What can happen if I am on a train without a valid ticket?
If you do not have a valid ticket or a valid reason for not having one (as defined in Can I board a train without a ticket?) and you board the train, the train company has a number of options:
The full fare can be charged for your journey
Under the National Rail Conditions of Carriage you could be charged the full fare for the journey. Typical examples of being found aboard a train with an invalid ticket include: where you have a ticket but have forgotten your Railcard; or where you have an Off-peak ticket but travel in the peak; or where you have an Advance ticket but are on the wrong train. In some instances you may be charged the full Anytime (peak hours) fare; in others it may be the cheapest fare available for journeys made at that time.
You can be issued with an Unpaid Fare Notice (UFN)
If staff on the train consider that your ticket is not valid and that a full fare should be charged you can pay immediately and then, if desired, complain to the train operating company to seek redress. If you do not have the means to pay immediately – or if you choose to complain/appeal before paying – the inspector can issue an Unpaid Fare Notice (UFN). This is not a fine or a penalty but an ‘invoice’ for the fare for the train you are on.
An Unpaid Fares Notice is different from a Penalty Fare.
You can be issued with a Penalty Fare
Penalty fares were originally introduced to tackle ticketless travel on suburban services whose frequent stops made effective on-train ticket examination impractical. They have since been introduced on other, longer-distance services. They require the passenger to provide a valid reason for not having a ticket. They do not exist on all train routes, and where they are in use clear signs at stations should clarify this to passengers.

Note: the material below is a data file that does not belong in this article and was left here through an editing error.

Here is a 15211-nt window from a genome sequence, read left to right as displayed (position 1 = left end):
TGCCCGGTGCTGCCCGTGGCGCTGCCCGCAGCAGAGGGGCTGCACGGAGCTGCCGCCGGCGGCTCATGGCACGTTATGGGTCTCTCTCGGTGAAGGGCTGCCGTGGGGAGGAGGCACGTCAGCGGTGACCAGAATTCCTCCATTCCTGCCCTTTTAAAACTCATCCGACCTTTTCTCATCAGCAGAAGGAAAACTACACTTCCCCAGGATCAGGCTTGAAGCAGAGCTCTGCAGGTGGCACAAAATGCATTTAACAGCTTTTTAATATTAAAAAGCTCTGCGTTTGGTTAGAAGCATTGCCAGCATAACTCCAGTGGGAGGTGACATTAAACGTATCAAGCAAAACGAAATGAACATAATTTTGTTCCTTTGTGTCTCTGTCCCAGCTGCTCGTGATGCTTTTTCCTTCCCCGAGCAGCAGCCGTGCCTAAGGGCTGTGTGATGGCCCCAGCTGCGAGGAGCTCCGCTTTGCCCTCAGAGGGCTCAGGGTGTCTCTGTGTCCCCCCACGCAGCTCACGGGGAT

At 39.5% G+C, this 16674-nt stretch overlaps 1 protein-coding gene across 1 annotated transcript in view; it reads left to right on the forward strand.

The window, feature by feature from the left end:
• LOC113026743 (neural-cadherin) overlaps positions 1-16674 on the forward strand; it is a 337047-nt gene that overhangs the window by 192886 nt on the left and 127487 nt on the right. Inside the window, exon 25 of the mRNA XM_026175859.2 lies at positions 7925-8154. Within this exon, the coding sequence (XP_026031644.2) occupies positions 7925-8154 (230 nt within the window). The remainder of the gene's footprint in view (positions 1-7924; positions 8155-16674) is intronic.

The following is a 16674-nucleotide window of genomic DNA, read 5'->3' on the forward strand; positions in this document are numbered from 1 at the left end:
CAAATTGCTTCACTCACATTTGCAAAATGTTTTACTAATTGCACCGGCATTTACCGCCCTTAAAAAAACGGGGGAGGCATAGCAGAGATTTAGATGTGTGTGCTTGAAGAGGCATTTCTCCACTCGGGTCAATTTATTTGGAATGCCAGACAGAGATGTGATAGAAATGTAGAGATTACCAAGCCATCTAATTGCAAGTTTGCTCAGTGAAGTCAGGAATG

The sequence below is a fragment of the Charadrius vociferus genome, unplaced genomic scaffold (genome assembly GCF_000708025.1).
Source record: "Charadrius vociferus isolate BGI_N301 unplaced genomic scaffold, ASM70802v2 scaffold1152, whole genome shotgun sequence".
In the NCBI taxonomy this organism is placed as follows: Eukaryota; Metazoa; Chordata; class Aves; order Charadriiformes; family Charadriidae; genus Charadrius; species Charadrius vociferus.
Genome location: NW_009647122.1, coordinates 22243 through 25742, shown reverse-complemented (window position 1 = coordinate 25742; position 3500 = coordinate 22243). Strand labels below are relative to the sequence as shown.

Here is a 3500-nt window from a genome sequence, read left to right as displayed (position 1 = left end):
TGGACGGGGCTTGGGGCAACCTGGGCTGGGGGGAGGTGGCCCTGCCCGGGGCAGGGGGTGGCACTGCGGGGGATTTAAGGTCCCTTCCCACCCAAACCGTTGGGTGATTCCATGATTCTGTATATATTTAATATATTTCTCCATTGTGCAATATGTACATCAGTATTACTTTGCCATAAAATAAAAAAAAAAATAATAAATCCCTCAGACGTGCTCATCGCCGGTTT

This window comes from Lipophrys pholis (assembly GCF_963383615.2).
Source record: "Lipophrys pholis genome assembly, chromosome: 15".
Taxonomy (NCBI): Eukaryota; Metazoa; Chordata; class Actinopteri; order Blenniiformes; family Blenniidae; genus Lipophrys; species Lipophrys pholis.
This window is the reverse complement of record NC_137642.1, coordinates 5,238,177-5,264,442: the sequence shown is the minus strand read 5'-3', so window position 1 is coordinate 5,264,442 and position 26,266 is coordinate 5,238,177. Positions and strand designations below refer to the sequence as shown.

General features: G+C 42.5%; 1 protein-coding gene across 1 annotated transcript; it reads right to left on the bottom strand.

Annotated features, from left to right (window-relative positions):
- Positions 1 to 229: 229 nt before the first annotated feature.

If you are in a designated Penalty Fares area and you are not able to produce a valid ticket for inspection you are liable to pay either twice the full Single fare to the next station at which the train is due to stop, or £20, whichever is the greater. Any travel beyond that next station will be charged at the full Single fare. You can pay the penalty fare on the spot although you do have 21 days in which to pay. If you feel that you should not have been issued with a penalty fare you may appeal. Details of the appeals procedure are shown on the penalty fare notice issued to you.
Prosecution for fare evasion
The Railway Byelaws make it an offence to travel without holding a valid ticket and being able to show it on request. A breach of this byelaw is punishable in law and, if found guilty, you would be subject at present to a fine of up to £1000.
An operator can also prosecute for ‘intent to avoid a rail fare’ under the Regulation of Railways Act 1889, s.5 (3) and you may be fined or sentenced to imprisonment for up to three months. Passenger Focus may be able to help or advise you if you have received a court summons. However, we recommend you also seek legal advice if you are being prosecuted
The industry introduced in May 2013 a Code of Practice on dealing with passengers who either have no ticket at all or whose ticket is invalid.